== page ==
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Publication numberUS5658822 A
Publication typeGrant
Application numberUS 08/626,164
Publication dateAug 19, 1997
Filing dateMar 29, 1996
Priority dateMar 29, 1996
Fee statusPaid
Publication number08626164, 626164, US 5658822 A, US 5658822A, US-A-5658822, US5658822 A, US5658822A
InventorsShye-Lin Wu, Hsi-Chuan Chen, Ming-Hong Kuo
Original AssigneeVanguard International Semiconductor Corporation
Export CitationBiBTeX, EndNote, RefMan
External Links: USPTO, USPTO Assignment, Espacenet
Locos method with double polysilicon/silicon nitride spacer
US 5658822 A
Abstract
An improved local oxidation of silicon (LOCOS) method with recessed silicon substrate and double polysilicon/silicon nitride spacer is disclosed. The present invention includes forming a pad oxide layer on a semiconductor substrate and then forming a first silicon nitride layer on the pad oxide layer. An active region is defined by patterning and etching the pad oxide layer and the first silicon nitride layer using a photoresist mask. Thereafter, a silicon oxide layer and a second silicon nitride layer is formed. Next, a polysilicon layer is deposited over the second silicon nitride layer. The polysilicon layer, the second silicon nitride layer, and the silicon oxide layer are etched back to form a double polysilicon/silicon nitride spacer. Finally, an isolation region in the substrate is formed.
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Claims(19)
The embodiments of the invention in which an exclusive property or privilege is claimed are defined as follows:
1. A method for forming an isolation region, said method comprising:
forming a pad oxide layer on a semiconductor substrate;
forming a first silicon nitride layer on the pad oxide layer;
patterning and etching the pad oxide layer and the first silicon nitride layer to define an active region by a photoresist mask;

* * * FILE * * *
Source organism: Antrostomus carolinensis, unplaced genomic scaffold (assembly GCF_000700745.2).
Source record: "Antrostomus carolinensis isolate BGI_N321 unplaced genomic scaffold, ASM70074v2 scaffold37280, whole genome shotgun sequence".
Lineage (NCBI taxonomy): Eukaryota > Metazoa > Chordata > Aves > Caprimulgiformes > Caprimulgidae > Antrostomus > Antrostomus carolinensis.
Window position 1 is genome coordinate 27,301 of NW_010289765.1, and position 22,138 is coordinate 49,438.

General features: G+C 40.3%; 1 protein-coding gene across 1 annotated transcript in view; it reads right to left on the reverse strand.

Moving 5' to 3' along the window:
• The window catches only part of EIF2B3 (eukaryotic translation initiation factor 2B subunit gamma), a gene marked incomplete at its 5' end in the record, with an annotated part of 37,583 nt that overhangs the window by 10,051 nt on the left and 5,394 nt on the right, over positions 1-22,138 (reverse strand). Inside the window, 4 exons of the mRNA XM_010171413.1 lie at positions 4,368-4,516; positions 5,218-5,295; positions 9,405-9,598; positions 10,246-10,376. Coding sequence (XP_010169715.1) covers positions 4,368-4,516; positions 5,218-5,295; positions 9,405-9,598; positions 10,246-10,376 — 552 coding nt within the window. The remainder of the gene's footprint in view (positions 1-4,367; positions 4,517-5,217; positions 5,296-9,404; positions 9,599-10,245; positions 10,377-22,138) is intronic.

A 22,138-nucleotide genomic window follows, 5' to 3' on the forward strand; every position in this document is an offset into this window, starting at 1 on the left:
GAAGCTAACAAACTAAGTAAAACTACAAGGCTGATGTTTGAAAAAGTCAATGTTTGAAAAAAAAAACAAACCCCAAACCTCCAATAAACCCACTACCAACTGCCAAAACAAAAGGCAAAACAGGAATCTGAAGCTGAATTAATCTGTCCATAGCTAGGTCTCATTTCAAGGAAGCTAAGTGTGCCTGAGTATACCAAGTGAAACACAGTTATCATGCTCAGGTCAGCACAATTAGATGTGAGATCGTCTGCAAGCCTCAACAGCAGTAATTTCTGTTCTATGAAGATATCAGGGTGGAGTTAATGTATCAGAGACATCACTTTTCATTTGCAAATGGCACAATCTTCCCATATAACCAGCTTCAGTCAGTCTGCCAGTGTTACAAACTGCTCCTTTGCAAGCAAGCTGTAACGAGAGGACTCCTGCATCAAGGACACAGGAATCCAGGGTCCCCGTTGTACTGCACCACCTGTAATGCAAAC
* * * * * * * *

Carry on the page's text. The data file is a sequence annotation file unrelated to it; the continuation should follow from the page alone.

removing a portion of the pad oxide layer to form an undercut between the first silicon nitride layer and the substrate;
forming a thin silicon oxide layer onto said semiconductor substrate;
forming a second silicon nitride layer over the first silicon nitride layer and the thin silicon oxide layer;
forming a polysilicon layer over the second silicon nitride layer;
etching a portion of the polysilicon layer, the second silicon nitride layer and the silicon oxide layer to form a double polysilicon/silicon nitride spacer on the sidewalls of the second silicon nitride layer and the pad oxide layer; and
forming an isolation region on the semiconductor substrate with said spacer serving as a mask.
2. The method of claim 1 further including the step of:
removing a portion of the substrate after the step of patterning and etching using the patterned first silicon nitride layer as a mask.
3. The method according to claim 2, wherein the thickness of the removed portion of the substrate is between 0 and 1000 angstroms.
4. The method according to claim 1, wherein the lateral depth of the undercut is between 0 and 1000 angstroms.
5. The method according to claim 2, wherein said portion of the substrate is etched using a reactive ion etch (RIE) method.
6. The method according to claim 2, wherein said portion of the substrate is etched using a plasma etch method.
7. The method according to claim 1, wherein said undercut is formed using a wet etch and a diluted hydrofluoric (HF) solution serves as an etchant.
8. The method according to claim 1, wherein said undercut is formed using a wet etch and a buffered oxide etch (BOE) serves as an etchant.
9. The method according to claim 1, wherein said second silicon nitride layer is deposited using a low pressure chemical vapor deposition process.
10. The method according to claim 1, wherein said second silicon nitride layer is deposited using an ultra-high vacuum chemical vapor deposition process.